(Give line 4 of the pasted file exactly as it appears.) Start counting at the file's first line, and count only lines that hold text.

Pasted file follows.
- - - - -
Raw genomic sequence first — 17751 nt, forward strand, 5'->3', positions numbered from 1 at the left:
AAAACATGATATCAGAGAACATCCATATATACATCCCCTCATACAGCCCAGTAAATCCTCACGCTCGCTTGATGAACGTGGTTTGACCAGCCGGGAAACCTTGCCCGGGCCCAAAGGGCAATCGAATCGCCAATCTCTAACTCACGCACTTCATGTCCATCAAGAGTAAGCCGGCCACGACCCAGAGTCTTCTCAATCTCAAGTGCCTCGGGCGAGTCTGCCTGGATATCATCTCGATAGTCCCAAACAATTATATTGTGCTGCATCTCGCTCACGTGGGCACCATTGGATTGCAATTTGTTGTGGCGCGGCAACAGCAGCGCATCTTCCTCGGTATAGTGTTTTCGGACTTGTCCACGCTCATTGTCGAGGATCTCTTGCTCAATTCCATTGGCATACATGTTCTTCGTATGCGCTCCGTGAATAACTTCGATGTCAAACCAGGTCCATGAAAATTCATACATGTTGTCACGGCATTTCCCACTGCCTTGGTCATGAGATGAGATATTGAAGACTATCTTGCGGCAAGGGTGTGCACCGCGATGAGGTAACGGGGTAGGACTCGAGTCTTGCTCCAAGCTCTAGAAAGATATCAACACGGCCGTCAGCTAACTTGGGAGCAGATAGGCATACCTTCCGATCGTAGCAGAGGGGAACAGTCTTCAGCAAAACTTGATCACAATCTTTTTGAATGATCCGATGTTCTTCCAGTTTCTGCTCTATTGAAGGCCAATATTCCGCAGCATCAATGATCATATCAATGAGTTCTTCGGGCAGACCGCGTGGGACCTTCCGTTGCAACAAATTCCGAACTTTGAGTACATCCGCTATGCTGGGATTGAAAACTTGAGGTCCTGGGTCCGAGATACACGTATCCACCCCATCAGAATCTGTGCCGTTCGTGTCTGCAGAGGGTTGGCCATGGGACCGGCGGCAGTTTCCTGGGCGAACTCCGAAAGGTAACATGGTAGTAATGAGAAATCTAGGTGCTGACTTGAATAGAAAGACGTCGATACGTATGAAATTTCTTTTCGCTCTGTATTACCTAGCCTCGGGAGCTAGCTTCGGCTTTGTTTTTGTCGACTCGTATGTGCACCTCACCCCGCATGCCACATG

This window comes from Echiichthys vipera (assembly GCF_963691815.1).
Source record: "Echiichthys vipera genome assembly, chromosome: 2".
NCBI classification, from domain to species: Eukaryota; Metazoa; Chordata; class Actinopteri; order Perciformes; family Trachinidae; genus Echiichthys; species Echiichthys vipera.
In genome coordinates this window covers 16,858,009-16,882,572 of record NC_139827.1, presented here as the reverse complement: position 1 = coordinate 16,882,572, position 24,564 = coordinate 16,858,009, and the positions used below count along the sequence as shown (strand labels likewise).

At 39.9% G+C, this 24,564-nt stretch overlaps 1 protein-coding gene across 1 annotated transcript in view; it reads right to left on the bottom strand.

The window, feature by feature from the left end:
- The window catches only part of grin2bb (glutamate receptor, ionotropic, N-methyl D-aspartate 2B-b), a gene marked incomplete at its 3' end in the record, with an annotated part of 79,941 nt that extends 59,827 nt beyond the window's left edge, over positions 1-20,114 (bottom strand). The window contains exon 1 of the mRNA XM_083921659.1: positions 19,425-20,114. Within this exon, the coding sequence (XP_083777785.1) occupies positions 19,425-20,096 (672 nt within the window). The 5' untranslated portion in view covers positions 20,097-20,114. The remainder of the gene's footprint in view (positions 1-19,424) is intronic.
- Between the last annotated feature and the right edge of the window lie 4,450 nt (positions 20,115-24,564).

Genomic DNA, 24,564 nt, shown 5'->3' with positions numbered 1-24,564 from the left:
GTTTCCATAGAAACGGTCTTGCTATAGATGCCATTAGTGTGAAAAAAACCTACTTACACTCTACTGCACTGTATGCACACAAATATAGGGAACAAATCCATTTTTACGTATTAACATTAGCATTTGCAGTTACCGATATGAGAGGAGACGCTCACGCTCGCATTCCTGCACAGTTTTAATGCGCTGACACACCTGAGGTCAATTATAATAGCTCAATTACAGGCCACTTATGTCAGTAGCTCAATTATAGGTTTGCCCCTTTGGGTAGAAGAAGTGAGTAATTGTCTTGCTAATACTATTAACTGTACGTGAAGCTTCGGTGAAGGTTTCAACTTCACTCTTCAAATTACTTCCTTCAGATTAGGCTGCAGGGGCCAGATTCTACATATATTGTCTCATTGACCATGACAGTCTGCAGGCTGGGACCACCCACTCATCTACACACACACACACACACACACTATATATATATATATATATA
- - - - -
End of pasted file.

Source record: "Echiichthys vipera genome assembly, chromosome: 2".